A coalition of 82 civil society organisations has asked President Muhammadu Buhari to review the composition of the constitution of the Board of Trustees of the Nigeria Police Trust Fund.
The coalition posited that the board does not only breach federal character but also lacks consultation by the President before appointing people to represent various interest groups and key stakeholders.
Senior Special Assistant to the President on Media and Publicity, Garba Shehu, had on Wednesday announced the constitution of the Board of Trustees for the Nigeria Police Trust Fund.
Reacting to the development, the coalition held that the constitution of the board was unduly delayed after the trust fund was passed into law in 2019.
It added that by the undue delay in constituting the board, nearly one year of the trust fund's six-year tenure was already lost.
Highlighting that the board breaches the federal character, the coalition stated that the appointment of retired Inspector-General of Police, Suleiman Abba, as Chairman, and the appointment of Ahmed Aliyu Sokoto as Executive Secretary of the board breaches the federal character principle.
The coalition said, “They both come from the same geopolitical zone. Section 14(3) of the constitution provides that "The composition of the government of the federation or any of its agencies and the conduct of its affairs shall be carried out in such a manner as to reflect the federal character of Nigeria and the need to promote national unity, and also to command national loyalty, thereby ensuring that there shall be no predominance of persons from a few state or from a few ethnic or other sectional groups in that government or in any of its agencies".
“The penchant by successive presidents to appoint retired Inspectors General of Police to head institutions or mechanisms simply because they have to do with the police has proved to be a misguided and costly mistake.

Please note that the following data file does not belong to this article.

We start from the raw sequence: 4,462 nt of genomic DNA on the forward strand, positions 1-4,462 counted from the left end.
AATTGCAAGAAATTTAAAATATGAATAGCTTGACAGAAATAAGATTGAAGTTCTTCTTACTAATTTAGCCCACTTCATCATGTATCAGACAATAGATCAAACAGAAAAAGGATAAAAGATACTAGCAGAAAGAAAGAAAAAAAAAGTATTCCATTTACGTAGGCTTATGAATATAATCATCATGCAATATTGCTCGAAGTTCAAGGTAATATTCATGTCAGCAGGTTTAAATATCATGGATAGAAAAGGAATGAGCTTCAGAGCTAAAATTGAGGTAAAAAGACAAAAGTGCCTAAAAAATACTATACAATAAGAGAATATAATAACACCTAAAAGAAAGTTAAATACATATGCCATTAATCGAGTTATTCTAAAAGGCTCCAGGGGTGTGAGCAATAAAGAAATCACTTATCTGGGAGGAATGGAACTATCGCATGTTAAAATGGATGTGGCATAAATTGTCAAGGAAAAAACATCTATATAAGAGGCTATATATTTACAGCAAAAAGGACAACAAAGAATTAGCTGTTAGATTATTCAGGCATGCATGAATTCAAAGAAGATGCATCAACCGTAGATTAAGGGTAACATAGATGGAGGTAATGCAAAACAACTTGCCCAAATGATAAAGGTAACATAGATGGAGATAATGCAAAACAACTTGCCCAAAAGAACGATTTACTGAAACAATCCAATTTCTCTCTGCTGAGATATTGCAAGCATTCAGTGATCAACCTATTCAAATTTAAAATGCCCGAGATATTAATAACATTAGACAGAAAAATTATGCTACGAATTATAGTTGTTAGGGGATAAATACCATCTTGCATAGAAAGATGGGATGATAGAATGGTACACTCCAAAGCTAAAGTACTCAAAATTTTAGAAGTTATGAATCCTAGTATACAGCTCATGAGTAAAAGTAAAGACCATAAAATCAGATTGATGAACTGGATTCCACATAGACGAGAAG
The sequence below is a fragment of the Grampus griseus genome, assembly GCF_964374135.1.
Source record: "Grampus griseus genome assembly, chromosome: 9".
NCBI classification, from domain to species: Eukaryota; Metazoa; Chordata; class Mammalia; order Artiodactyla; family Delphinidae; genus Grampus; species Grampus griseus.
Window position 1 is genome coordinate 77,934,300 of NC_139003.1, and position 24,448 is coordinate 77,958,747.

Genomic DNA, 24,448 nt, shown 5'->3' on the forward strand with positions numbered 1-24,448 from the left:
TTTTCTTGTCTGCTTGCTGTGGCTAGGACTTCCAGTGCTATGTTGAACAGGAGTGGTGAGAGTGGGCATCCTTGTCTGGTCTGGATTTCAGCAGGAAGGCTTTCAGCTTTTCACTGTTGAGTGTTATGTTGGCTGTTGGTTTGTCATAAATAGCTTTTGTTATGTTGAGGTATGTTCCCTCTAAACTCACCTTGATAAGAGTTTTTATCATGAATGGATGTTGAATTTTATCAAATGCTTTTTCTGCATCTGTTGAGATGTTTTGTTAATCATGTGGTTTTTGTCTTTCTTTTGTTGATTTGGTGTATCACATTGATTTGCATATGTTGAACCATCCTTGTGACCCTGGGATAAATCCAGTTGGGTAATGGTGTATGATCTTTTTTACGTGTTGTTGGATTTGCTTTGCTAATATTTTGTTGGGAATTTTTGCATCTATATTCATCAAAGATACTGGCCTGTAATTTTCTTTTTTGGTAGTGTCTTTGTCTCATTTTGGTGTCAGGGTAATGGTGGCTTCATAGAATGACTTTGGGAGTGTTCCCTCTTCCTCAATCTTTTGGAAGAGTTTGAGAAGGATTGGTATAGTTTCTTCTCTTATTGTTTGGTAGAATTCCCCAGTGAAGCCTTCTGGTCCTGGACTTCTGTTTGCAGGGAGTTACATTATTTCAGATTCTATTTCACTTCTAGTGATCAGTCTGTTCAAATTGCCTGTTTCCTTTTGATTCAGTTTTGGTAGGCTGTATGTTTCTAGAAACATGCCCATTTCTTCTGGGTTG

“A trust fund needs to be chaired by an experienced private sector administrator with integrity and expertise in financial management. It also needs to be insulated from politics and bureaucracy.”
The coalition also posited that there was no evidence that consultation was made before the constitution of the board.
It also frowned at the appointment of Dr Michael Bamidele Adebiyi to represent civil society.
It also called for the need for professional management of the police trust fund.
“There is no evidence of consultation by the President before appointing people purported to represent various interest groups and key stakeholders. An example is the appointment of one Dr Michael Bamidele Adebiyi to represent civil society.
“The appointment of members of a trust fund should be preceded by wide consultations. In fact, we believe that the Police Council ought to have been involved in the process considering that state governors who are critical stakeholders bear the greater burden of funding the police far more than the Federal Government whose responsibility it is.
“The appointment and composition of the Trustees of the Police Trust Fund should be beyond primordial considerations. It must inspire trust in the police, potential donors and the general public. If it does not, then the trust fund is dead on arrival.”